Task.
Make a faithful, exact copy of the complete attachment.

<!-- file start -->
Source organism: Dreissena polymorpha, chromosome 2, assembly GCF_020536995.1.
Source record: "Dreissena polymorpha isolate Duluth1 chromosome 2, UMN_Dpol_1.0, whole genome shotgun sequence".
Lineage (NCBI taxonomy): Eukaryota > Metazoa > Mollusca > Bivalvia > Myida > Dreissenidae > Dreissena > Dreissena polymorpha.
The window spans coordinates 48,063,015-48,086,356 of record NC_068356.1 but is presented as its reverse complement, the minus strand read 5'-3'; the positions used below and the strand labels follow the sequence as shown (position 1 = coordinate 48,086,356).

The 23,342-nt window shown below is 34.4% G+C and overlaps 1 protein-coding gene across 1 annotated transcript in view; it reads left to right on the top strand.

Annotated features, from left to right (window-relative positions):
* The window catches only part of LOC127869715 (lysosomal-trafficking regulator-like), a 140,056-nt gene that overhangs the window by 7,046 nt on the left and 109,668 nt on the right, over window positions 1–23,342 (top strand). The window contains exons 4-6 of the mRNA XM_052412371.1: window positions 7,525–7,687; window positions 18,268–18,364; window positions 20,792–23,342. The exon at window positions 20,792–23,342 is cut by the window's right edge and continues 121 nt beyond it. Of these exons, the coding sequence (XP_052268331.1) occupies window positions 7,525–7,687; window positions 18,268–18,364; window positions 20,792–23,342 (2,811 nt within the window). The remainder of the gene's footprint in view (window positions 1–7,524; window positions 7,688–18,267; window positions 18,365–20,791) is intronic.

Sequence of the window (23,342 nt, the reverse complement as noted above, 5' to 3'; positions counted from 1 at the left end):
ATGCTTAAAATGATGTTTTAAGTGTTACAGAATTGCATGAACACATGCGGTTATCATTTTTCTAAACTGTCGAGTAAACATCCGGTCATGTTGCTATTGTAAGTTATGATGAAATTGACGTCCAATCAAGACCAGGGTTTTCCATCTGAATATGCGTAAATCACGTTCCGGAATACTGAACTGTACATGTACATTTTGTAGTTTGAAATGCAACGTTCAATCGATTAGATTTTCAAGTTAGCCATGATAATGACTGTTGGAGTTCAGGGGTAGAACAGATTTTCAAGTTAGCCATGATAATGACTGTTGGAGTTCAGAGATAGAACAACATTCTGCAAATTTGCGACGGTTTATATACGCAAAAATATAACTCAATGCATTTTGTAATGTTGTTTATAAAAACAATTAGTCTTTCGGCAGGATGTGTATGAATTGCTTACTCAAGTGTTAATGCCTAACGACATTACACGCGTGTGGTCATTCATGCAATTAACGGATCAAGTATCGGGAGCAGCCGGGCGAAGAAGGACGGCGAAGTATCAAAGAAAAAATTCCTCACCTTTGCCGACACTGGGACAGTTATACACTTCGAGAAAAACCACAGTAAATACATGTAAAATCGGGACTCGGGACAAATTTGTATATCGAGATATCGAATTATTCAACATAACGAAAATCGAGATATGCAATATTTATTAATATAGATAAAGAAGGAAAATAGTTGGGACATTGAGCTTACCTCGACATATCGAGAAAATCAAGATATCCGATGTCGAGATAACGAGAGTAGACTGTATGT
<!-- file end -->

Source organism: Dreissena polymorpha, chromosome 2, assembly GCF_020536995.1.
Source record: "Dreissena polymorpha isolate Duluth1 chromosome 2, UMN_Dpol_1.0, whole genome shotgun sequence".
Lineage (NCBI taxonomy): Eukaryota > Metazoa > Mollusca > Bivalvia > Myida > Dreissenidae > Dreissena > Dreissena polymorpha.
The window spans coordinates 48,063,015-48,086,356 of record NC_068356.1 but is presented as its reverse complement, the minus strand read 5'-3'; the positions used below and the strand labels follow the sequence as shown (position 1 = coordinate 48,086,356).

The 23,342-nt window shown below is 34.4% G+C and overlaps 1 protein-coding gene across 1 annotated transcript in view; it reads left to right on the top strand.

Annotated features, from left to right (window-relative positions):
* The window catches only part of LOC127869715 (lysosomal-trafficking regulator-like), a 140,056-nt gene that overhangs the window by 7,046 nt on the left and 109,668 nt on the right, over window positions 1–23,342 (top strand). The window contains exons 4-6 of the mRNA XM_052412371.1: window positions 7,525–7,687; window positions 18,268–18,364; window positions 20,792–23,342. The exon at window positions 20,792–23,342 is cut by the window's right edge and continues 121 nt beyond it. Of these exons, the coding sequence (XP_052268331.1) occupies window positions 7,525–7,687; window positions 18,268–18,364; window positions 20,792–23,342 (2,811 nt within the window). The remainder of the gene's footprint in view (window positions 1–7,524; window positions 7,688–18,267; window positions 18,365–20,791) is intronic.

Sequence of the window (23,342 nt, the reverse complement as noted above, 5' to 3'; positions counted from 1 at the left end):
ATGCTTAAAATGATGTTTTAAGTGTTACAGAATTGCATGAACACATGCGGTTATCATTTTTCTAAACTGTCGAGTAAACATCCGGTCATGTTGCTATTGTAAGTTATGATGAAATTGACGTCCAATCAAGACCAGGGTTTTCCATCTGAATATGCGTAAATCACGTTCCGGAATACTGAACTGTACATGTACATTTTGTAGTTTGAAATGCAACGTTCAATCGATTAGATTTTCAAGTTAGCCATGATAATGACTGTTGGAGTTCAGGGGTAGAACAGATTTTCAAGTTAGCCATGATAATGACTGTTGGAGTTCAGAGATAGAACAACATTCTGCAAATTTGCGACGGTTTATATACGCAAAAATATAACTCAATGCATTTTGTAATGTTGTTTATAAAAACAATTAGTCTTTCGGCAGGATGTGTATGAATTGCTTACTCAAGTGTTAATGCCTAACGACATTACACGCGTGTGGTCATTCATGCAATTAACGGATCAAGTATCGGGAGCAGCCGGGCGAAGAAGGACGGCGAAGTATCAAAGAAAAAATTCCTCACCTTTGCCGACACTGGGACAGTTATACACTTCGAGAAAAACCACAGTAAATACATGTAAAATCGGGACTCGGGACAAATTTGTATATCGAGATATCGAATTATTCAACATAACGAAAATCGAGATATGCAATATTTATTAATATAGATAAAGAAGGAAAATAGTTGGGACATTGAGCTTACCTCGACATATCGAGAAAATCAAGATATCCGATGTCGAGATAACGAGAGTAGACTGTATGT